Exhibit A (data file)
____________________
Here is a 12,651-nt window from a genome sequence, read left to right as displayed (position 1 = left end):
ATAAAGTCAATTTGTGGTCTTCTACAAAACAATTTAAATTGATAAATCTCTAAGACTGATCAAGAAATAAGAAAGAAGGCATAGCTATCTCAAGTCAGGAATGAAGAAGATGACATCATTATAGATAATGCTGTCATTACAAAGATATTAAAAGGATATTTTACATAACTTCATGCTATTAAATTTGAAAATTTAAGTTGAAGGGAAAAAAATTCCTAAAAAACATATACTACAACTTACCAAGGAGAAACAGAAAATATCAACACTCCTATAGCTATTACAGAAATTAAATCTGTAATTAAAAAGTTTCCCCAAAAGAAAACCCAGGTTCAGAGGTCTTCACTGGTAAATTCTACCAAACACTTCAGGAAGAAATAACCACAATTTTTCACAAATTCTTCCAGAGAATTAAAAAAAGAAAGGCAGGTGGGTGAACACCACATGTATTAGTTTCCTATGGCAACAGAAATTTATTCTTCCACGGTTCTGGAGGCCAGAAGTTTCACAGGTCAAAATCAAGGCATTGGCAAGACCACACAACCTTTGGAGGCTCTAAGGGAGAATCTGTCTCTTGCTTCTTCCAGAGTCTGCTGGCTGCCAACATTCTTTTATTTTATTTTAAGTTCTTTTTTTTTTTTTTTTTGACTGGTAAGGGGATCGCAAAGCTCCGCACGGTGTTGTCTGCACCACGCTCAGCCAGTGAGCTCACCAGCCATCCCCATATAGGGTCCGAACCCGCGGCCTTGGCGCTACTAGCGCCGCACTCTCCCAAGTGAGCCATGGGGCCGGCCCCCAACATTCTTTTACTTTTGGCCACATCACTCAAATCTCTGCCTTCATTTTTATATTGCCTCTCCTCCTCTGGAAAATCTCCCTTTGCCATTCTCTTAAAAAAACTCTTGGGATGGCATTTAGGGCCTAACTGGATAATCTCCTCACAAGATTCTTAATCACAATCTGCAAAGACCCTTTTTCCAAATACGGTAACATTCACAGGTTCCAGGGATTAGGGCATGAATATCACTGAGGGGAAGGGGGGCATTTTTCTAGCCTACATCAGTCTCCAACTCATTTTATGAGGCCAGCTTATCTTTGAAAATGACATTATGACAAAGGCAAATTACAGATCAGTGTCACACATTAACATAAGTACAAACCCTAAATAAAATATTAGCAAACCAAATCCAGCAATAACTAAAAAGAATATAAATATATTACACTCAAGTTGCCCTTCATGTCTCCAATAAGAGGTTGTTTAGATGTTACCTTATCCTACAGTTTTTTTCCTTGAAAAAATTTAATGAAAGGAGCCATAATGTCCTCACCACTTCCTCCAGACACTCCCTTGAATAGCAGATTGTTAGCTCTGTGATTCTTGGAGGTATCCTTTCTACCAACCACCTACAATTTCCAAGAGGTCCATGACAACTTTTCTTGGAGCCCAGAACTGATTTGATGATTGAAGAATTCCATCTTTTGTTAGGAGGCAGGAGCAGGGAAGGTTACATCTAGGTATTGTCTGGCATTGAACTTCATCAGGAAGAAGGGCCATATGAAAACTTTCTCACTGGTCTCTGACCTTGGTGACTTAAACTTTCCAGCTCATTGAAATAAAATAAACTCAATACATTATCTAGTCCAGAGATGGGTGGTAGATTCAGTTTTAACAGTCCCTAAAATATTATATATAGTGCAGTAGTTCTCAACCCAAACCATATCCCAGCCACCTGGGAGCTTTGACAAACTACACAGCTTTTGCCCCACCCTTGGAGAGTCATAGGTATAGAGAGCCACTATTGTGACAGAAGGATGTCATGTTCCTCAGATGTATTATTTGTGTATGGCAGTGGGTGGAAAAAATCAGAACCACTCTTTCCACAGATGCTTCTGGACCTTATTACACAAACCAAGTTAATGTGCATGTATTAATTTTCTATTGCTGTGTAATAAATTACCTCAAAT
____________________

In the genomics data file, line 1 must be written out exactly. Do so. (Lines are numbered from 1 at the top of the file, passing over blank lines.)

Here is a 12,651-nt window from a genome sequence, read left to right as displayed (position 1 = left end):